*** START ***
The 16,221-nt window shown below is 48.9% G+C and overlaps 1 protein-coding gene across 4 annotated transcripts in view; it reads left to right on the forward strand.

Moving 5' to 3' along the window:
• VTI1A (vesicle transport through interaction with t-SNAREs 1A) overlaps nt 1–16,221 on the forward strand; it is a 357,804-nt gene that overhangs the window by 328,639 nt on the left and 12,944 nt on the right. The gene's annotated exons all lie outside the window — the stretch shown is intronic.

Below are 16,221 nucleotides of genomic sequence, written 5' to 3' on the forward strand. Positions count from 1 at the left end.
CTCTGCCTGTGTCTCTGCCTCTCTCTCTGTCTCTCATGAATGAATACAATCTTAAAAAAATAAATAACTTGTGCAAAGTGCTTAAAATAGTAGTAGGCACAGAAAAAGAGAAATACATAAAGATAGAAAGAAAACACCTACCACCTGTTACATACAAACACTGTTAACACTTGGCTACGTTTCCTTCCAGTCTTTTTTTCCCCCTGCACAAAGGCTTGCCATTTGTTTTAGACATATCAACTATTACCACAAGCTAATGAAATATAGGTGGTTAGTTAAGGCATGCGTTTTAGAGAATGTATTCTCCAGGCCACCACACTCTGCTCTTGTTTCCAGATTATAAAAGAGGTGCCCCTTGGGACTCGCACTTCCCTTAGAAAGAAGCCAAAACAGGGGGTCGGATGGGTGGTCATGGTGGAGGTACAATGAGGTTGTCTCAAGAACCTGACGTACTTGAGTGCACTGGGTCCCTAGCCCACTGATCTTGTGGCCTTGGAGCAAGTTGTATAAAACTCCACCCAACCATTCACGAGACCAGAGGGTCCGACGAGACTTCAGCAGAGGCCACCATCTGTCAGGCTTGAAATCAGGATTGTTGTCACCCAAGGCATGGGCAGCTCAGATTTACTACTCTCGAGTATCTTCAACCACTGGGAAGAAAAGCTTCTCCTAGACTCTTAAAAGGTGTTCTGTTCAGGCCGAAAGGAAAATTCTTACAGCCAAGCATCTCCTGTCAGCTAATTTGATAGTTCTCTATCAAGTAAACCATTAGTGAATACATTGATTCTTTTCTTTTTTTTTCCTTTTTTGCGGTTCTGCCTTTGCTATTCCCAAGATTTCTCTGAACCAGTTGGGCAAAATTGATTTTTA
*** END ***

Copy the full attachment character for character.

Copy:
The 16,221-nt window shown below is 48.9% G+C and overlaps 1 protein-coding gene across 4 annotated transcripts in view; it reads left to right on the forward strand.

Moving 5' to 3' along the window:
• VTI1A (vesicle transport through interaction with t-SNAREs 1A) overlaps nt 1–16,221 on the forward strand; it is a 357,804-nt gene that overhangs the window by 328,639 nt on the left and 12,944 nt on the right. The gene's annotated exons all lie outside the window — the stretch shown is intronic.

Below are 16,221 nucleotides of genomic sequence, written 5' to 3' on the forward strand. Positions count from 1 at the left end.
CTCTGCCTGTGTCTCTGCCTCTCTCTCTGTCTCTCATGAATGAATACAATCTTAAAAAAATAAATAACTTGTGCAAAGTGCTTAAAATAGTAGTAGGCACAGAAAAAGAGAAATACATAAAGATAGAAAGAAAACACCTACCACCTGTTACATACAAACACTGTTAACACTTGGCTACGTTTCCTTCCAGTCTTTTTTTCCCCCTGCACAAAGGCTTGCCATTTGTTTTAGACATATCAACTATTACCACAAGCTAATGAAATATAGGTGGTTAGTTAAGGCATGCGTTTTAGAGAATGTATTCTCCAGGCCACCACACTCTGCTCTTGTTTCCAGATTATAAAAGAGGTGCCCCTTGGGACTCGCACTTCCCTTAGAAAGAAGCCAAAACAGGGGGTCGGATGGGTGGTCATGGTGGAGGTACAATGAGGTTGTCTCAAGAACCTGACGTACTTGAGTGCACTGGGTCCCTAGCCCACTGATCTTGTGGCCTTGGAGCAAGTTGTATAAAACTCCACCCAACCATTCACGAGACCAGAGGGTCCGACGAGACTTCAGCAGAGGCCACCATCTGTCAGGCTTGAAATCAGGATTGTTGTCACCCAAGGCATGGGCAGCTCAGATTTACTACTCTCGAGTATCTTCAACCACTGGGAAGAAAAGCTTCTCCTAGACTCTTAAAAGGTGTTCTGTTCAGGCCGAAAGGAAAATTCTTACAGCCAAGCATCTCCTGTCAGCTAATTTGATAGTTCTCTATCAAGTAAACCATTAGTGAATACATTGATTCTTTTCTTTTTTTTTCCTTTTTTGCGGTTCTGCCTTTGCTATTCCCAAGATTTCTCTGAACCAGTTGGGCAAAATTGATTTTTA